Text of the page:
All of us go on sales calls that we sell, and ones that we don’t sell. When you don’t make a sale, who is to blame most often? Is it your fault or the prospect’s fault? I have some shocking news for you… It is always your fault! Live by this rule, and you will grow immensely. I am looking to buy a new car, and I was just about to get one last night until the sales person blew it.
We had what I thought was a deal worked out. I was in the Managers office signing all of the paperwork (warranty, mileage, plates, etc.) and the last pieces of paper presented were the contracts that included the sales numbers. When I looked at the contract, the car was $1,500 more than I thought it would be, so I stopped the manager at that point. I let him know that the price was $1,500 more than I agreed to. At that point, he went and got the sales person who I had been dealing with. What the sales person explained was that the price of the car he gave me included a manufacturer rebate of $1,500. My understanding was that the $1,500 was NOT included in the price he presented me with for the car, and that amount was still to come off the price of the car. So, we sat there $1,500 apart, and the sales person looked at me and said “well, I was clear”. I told him that obviously he wasn’t because we somehow had different opinions on the $1,500. He went on to tell me that I can change my mind if I wanted, but he was clear. Well, that ended that meeting, and I left with no new car. As I was leaving, I heard the sales person tell someone else that I changed my mind about buying the car.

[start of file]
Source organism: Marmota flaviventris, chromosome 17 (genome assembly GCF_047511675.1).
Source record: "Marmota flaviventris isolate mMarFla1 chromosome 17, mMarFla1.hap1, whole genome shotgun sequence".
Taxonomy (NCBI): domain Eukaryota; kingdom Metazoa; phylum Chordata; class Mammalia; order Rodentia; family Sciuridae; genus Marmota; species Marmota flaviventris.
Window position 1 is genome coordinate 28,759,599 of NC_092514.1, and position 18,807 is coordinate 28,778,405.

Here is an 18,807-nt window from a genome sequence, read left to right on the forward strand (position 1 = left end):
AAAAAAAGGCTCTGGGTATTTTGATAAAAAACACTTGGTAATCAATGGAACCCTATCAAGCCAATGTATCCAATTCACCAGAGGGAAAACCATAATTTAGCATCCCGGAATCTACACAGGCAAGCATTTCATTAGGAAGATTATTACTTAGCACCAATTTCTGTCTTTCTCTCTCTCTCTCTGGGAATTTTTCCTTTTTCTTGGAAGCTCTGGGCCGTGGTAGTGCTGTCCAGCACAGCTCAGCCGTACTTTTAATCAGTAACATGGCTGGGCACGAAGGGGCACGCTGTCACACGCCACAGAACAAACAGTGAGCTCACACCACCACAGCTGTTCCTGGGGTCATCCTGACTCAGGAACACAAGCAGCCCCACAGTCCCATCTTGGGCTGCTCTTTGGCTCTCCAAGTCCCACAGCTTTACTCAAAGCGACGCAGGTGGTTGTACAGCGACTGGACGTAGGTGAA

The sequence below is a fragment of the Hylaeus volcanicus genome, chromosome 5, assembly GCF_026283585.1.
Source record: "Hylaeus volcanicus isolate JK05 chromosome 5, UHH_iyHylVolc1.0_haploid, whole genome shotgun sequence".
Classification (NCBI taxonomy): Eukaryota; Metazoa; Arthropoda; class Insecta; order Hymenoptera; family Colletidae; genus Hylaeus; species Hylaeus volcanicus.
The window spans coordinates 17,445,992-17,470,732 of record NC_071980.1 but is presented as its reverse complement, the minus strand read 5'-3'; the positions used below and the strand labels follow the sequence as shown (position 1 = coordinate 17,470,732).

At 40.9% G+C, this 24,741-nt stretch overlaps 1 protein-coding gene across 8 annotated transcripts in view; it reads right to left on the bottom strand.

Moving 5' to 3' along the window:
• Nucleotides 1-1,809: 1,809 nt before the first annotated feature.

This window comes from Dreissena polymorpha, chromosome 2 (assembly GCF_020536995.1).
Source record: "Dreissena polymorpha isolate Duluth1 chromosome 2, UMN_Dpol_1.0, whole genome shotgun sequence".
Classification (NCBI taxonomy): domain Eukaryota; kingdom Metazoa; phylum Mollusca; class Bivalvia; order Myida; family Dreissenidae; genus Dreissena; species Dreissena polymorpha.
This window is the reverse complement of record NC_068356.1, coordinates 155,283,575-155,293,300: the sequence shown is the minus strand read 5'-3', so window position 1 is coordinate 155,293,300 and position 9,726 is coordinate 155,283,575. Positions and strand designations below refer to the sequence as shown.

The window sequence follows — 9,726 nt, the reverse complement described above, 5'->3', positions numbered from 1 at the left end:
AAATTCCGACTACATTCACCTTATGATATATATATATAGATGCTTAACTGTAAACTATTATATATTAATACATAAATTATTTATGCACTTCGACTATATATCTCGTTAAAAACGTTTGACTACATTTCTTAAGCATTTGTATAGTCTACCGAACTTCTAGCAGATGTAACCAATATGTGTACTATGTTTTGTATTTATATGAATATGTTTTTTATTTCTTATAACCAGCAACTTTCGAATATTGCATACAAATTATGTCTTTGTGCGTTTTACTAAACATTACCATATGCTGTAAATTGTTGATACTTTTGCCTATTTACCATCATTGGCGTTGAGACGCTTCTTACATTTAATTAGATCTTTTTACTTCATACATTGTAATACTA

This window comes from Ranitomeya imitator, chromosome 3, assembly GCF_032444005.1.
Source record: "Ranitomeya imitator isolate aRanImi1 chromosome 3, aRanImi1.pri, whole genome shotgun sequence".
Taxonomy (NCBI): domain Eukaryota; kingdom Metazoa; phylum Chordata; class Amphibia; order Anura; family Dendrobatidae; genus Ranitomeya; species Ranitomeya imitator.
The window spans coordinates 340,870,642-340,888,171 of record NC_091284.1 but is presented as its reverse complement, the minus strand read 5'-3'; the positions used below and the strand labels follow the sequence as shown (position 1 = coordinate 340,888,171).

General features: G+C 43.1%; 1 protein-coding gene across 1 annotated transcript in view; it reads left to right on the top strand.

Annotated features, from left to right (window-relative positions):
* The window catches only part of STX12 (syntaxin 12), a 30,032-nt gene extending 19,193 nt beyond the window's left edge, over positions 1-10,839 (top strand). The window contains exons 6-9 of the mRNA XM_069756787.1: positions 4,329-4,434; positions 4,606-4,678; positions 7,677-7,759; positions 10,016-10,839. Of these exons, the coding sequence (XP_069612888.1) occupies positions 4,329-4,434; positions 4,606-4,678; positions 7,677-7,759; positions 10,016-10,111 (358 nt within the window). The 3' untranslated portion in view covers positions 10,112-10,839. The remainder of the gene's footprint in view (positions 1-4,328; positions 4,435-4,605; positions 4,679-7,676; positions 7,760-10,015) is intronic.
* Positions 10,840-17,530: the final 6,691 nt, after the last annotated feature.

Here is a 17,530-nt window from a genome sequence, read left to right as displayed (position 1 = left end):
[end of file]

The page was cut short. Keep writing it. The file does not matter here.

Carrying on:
Here is the moral of the story. I did not change my mind and I am going to buy that same type of car elsewhere. Had the sales person just kindly apologized for the confusion, and not placed blame on me, I would have paid the extra money and drove the car home last night. However, the way it was handled by the sales person cost him a sale. The whole problem here was that he did not have the ability to self – analyze and take responsibility. In my situation of buying the car, I am not sure where the blame should lie; it was probably just simple miscommunication. However, as the sales person, you need to always take responsibility for each situation. The sales person could have corrected this situation and made a sale, but he is probably still blaming me rather than himself today. He is probably thinking that he handled everything perfectly and there was nothing more he could do. How wrong that thinking is.
As sales people, the ability to win or lose a sale is in our hands much more than we realize. We control the outcome with our actions, our words, our body language, etc. The second that we, as sales people start to believe that the prospect is in control of the outcome of the sales call, we lose control of every selling situation, and that is not a good place to be.
-The Sales Leader